EEOC Files Discrimination Case Against Hospital Housekeeping Systems

The Equal Employment Opportunity Commission (EEOC) sued Hospital Housekeeping Systems LLC (HHS) in federal court in Fort Smith, Arkansas on Tuesday alleging violations of the Americans with Disabilities Act (ADA). The filing argues that a physical abilities test HHS requires its employees to take and pass unlawfully screens out those with disabilities.

The complaint explains that the EEOC filed the complaint on behalf of five HHS employees and a similarly situated class. It further states that the EEOC is the executive agency charged with the administration of Titles I and V of the ADA and has authority to bring the action under the foregoing law.

HHS has reportedly been in the business of providing housekeeping services to hospitals throughout the United States since 1975. In 2015, HHS instituted an “Essential Function Test” (EFT) to measure strength, dexterity, and flexibility among other physical abilities. 

The test requires HHS employees to do things like bend and touch their toes 10 times and hold 20 pounds at arm’s length from the body for 20 seconds. HHS reportedly terminates employees who do not pass every segment of the test.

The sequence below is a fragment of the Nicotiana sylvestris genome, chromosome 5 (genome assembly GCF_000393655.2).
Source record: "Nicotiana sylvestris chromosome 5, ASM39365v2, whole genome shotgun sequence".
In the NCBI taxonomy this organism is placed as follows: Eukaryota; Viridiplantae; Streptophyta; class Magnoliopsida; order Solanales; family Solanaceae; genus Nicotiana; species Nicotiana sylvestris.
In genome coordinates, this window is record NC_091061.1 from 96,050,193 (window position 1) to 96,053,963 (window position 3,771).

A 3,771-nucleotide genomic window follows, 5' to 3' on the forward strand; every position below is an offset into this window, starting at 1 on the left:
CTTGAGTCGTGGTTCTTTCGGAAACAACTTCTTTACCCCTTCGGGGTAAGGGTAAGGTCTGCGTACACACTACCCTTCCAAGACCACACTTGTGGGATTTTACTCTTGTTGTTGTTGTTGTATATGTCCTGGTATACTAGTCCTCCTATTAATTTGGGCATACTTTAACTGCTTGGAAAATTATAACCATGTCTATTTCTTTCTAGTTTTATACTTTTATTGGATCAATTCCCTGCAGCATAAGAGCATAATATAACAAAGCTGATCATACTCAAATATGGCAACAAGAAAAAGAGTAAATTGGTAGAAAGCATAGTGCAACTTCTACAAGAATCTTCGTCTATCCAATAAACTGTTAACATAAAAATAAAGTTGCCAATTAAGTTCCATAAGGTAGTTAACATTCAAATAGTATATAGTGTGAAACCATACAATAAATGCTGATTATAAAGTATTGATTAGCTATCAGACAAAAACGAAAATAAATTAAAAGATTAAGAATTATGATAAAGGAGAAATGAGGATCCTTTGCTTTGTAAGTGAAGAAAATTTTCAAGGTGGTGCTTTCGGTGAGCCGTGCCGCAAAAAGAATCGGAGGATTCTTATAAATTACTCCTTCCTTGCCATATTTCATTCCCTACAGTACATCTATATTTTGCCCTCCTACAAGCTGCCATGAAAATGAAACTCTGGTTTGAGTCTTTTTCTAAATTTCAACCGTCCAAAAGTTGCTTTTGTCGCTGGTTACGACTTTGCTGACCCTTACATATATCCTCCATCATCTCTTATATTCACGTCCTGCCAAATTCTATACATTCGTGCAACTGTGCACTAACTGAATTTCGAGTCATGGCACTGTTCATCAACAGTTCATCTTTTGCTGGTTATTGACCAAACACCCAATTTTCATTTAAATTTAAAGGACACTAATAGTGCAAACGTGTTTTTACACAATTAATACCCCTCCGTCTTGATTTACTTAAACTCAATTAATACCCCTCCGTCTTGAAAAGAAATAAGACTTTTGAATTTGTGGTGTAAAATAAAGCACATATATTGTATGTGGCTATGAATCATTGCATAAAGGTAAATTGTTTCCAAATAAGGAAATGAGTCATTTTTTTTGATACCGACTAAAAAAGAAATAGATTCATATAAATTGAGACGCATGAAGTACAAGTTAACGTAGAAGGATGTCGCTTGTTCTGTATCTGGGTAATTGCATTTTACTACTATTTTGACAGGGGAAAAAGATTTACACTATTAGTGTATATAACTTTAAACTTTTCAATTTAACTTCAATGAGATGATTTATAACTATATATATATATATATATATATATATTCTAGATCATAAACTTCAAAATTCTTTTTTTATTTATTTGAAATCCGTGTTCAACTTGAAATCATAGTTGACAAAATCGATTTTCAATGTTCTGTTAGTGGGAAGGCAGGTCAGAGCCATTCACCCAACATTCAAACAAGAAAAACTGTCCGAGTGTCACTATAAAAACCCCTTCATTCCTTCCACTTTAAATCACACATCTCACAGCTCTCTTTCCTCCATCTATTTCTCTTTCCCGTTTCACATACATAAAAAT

The EEOC contends that this practice is unlawful because it is more stringent than the ADA’s standard, which requires that employees be able to perform “essential job functions.” The five charging plaintiffs either failed the test based on qualified disabilities or refused to take the test based on medical advice.

The complaint states two claims for relief: using a discriminatory qualification standard and illegal discharge. It requests a multitude of injunctive relief measures requiring HHS to comply with the ADA, implement non-discriminatory hiring and retention practices, and monetary relief including back pay and punitive damages for the claimants.